From a facade standpoint, our hospitality group is working on a Grand Hyatt Hotel in Kuwait that is currently under construction. The facade concept of self-shading finds a balance between the harsh climate of the region and the demand for expansive views. The pitch results in the natural placement of photovoltaics with the underside of the bay providing a highly transparent opening with minimal direct solar heat gain. The same team recently completed the core and shell of the Maike Business Center and Grand Hyatt in Xi’an. Here, two towers were linked by a belt truss to limit lateral loads while serving as a critical program link between the hotel and office towers. The facade was a simple extruded, serrated form linked in the middle by a vertical screen that emphasizes the composition.

I am working currently on the design of two China-based projects with quite a range of scale between them. OCT Chengdu is on the larger side with a dominant facade facing a key convergence of traffic in the city. The facade plays into that movement with a series of fins that peel upward to reveal the activity of the mall behind, thus activating what is traditionally a hard face. We have been working further to optimize this system. This project is currently under construction and should be complete in a few years. On the other side of scale, we recently began work on an Audubon Center in Zhengzhou. The concept is about tying program and landscape together underneath an observation ring. We have been working with Thornton Tomasetti on realizing the ring as a completely unsupported element over the waterfront with full height curved glazing that reveals the public behind, as if the visitor were a part of the facade experience. The Zhengzhou project will start in construction in a few months and be complete by the middle of next year.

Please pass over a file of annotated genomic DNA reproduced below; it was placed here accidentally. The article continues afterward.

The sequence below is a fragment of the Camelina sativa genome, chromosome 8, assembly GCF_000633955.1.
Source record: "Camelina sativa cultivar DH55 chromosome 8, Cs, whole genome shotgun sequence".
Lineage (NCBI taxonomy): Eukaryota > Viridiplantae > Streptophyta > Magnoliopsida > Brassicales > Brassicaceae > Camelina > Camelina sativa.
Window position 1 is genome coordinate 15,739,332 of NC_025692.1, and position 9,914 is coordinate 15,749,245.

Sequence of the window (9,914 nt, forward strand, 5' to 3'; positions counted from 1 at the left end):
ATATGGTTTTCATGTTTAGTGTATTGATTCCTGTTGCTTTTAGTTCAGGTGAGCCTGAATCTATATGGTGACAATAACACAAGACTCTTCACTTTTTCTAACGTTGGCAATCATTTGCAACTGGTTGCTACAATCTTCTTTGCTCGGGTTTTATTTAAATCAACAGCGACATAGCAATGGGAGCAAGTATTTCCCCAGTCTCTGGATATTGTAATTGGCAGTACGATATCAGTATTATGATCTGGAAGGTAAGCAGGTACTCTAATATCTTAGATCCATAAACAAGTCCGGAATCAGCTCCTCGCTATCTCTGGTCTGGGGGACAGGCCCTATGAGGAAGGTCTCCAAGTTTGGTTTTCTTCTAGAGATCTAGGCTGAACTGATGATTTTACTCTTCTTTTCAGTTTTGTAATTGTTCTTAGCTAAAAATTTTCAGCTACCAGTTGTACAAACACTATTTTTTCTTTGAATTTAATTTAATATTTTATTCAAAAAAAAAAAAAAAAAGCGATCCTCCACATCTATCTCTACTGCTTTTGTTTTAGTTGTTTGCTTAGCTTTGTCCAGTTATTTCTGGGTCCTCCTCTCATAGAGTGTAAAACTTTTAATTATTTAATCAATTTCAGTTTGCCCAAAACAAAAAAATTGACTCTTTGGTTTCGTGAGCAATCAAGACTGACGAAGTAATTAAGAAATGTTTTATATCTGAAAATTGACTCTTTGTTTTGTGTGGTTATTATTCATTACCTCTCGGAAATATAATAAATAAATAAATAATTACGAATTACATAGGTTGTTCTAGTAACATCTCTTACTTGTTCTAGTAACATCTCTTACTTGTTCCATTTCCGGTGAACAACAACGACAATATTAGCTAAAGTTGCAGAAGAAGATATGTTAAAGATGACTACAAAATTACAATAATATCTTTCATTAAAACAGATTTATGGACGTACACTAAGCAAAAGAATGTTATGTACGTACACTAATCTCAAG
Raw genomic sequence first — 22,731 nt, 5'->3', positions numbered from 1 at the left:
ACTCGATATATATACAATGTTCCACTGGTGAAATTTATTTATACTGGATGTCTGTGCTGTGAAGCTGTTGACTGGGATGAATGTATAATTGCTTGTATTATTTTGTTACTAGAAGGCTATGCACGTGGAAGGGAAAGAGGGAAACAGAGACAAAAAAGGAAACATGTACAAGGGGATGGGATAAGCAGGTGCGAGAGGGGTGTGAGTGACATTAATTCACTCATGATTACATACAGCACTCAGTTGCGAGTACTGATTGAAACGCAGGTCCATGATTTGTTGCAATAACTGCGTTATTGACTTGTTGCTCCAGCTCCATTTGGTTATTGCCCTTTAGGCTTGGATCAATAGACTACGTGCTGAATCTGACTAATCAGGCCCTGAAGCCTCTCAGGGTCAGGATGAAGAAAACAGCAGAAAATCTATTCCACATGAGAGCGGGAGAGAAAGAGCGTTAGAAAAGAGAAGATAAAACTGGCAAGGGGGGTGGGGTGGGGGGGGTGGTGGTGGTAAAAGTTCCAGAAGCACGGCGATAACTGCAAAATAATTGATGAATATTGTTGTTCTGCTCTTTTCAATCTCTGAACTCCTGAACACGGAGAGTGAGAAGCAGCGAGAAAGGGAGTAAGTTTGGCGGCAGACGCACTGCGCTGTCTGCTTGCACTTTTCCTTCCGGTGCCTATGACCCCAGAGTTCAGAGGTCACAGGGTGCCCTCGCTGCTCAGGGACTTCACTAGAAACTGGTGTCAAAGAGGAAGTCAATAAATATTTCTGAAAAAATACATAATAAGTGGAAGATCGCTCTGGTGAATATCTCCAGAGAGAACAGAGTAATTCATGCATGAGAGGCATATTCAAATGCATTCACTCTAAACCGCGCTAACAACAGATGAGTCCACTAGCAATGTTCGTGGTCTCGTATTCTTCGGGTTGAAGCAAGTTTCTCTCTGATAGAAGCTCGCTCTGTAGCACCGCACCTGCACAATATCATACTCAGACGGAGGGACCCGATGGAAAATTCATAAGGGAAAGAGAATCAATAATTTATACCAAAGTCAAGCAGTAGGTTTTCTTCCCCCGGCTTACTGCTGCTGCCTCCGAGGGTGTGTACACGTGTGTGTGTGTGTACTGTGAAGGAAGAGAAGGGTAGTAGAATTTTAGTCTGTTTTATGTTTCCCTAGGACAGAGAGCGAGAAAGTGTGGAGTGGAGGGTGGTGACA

AN: What unique opportunities and challenges are present for architects and designers in Dallas?

MF: Mark Lamster summed it up well in a Dallas Morning News article from April of 2016, "Dallas Architecture is a joke (but it doesn't have to be)."

In my opinion, the potential in Dallas is to be proactive rather than reactive toward challenging and evolving typologies but with that comes a certain degree of investment and risk. We can take lessons from two organizations that I believe have had the most impact upon the city in BC Workshop and Better Block. Both groups have been recognized for their innovative approaches to typologies and community engagement. The Cottages at Hickory Crossing is a noted example on the city’s south side.